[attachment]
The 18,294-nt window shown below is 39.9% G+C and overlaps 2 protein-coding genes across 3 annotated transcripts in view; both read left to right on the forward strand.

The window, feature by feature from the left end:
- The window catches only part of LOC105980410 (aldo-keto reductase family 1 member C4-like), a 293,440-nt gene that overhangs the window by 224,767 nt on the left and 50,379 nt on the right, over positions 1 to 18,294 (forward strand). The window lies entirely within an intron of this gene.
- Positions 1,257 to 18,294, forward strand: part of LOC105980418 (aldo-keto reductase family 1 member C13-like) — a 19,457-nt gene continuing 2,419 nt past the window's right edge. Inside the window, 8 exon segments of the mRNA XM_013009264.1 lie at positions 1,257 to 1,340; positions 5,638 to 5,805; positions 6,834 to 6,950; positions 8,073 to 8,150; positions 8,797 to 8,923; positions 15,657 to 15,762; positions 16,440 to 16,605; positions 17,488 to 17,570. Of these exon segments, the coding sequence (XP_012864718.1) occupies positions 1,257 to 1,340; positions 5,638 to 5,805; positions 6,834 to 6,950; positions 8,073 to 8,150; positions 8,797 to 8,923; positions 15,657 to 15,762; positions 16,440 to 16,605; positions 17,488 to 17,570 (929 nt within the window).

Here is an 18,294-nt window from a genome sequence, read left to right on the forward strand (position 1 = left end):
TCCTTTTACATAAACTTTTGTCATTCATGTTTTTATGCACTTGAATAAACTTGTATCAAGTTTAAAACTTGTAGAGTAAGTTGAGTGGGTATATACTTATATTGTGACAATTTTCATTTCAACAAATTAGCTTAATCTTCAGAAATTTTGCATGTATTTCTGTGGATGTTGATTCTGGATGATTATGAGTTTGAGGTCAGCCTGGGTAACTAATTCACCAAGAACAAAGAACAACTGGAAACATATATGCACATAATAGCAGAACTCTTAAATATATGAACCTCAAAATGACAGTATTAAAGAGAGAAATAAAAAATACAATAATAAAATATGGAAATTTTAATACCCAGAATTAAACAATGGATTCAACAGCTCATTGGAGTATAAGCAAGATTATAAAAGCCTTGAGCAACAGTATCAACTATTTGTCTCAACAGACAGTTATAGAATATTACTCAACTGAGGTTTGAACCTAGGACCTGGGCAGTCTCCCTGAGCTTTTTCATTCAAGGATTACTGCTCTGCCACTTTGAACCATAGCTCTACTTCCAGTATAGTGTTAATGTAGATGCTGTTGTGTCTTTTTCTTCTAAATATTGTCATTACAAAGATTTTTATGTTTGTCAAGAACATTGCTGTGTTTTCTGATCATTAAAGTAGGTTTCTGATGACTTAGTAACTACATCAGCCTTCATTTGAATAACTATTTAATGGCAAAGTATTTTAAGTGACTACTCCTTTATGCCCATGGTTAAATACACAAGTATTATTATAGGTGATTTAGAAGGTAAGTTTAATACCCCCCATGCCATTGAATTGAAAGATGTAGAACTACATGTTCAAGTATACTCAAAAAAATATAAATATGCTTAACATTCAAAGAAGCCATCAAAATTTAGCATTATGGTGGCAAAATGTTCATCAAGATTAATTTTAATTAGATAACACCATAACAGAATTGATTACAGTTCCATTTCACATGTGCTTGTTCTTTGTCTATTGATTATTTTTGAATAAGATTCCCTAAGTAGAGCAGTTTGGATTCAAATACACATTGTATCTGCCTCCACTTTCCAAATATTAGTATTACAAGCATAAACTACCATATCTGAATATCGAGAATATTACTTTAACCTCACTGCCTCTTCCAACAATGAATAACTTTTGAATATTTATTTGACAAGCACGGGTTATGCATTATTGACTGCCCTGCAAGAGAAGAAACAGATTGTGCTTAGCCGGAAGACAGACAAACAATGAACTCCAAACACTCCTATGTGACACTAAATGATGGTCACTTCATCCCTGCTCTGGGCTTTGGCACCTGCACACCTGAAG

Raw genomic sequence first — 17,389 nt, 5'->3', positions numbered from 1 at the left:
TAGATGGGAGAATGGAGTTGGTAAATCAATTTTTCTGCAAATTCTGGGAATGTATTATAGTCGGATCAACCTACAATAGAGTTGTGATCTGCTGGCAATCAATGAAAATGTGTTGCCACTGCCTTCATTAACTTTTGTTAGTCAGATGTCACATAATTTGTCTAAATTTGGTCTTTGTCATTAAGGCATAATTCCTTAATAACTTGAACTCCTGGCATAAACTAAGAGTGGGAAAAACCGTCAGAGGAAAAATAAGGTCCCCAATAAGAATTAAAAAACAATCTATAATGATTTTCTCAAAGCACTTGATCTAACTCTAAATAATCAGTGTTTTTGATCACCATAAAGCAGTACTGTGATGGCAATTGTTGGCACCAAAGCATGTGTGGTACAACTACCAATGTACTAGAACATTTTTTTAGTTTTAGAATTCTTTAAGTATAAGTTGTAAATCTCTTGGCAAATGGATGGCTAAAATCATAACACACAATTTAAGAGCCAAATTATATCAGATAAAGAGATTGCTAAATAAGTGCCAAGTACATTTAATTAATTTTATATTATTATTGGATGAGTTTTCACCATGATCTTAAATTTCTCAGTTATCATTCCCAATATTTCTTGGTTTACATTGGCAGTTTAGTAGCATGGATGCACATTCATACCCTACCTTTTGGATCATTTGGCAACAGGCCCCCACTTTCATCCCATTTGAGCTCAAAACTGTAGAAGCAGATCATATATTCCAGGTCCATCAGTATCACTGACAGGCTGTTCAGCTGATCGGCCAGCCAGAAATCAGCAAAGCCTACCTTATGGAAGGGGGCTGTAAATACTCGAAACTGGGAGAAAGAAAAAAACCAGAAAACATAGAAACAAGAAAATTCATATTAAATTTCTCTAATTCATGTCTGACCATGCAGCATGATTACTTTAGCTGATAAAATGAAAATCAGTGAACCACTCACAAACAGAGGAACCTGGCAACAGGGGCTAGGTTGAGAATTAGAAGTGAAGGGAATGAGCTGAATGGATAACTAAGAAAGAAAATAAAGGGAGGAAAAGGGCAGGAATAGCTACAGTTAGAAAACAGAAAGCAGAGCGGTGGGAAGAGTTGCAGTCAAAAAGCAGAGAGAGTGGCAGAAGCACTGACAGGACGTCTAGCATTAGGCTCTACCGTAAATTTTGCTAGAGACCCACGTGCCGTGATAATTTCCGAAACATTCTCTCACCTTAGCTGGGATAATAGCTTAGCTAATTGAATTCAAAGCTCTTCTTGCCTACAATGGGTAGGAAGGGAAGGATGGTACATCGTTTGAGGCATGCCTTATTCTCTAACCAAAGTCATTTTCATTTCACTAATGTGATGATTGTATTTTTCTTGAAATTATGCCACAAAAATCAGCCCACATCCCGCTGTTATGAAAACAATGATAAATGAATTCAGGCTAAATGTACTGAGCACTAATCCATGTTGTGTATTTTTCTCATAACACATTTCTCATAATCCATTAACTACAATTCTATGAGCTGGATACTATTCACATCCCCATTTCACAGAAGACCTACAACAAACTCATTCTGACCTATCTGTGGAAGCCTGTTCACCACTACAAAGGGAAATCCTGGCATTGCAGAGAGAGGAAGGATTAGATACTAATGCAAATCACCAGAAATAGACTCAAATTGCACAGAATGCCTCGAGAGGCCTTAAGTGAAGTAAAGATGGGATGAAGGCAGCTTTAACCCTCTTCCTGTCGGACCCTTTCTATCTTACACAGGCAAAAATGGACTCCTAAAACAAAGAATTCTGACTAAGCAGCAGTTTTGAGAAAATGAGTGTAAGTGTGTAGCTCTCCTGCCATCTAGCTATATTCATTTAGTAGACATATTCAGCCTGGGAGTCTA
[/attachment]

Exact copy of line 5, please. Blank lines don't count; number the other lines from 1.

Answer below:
Here is an 18,294-nt window from a genome sequence, read left to right on the forward strand (position 1 = left end):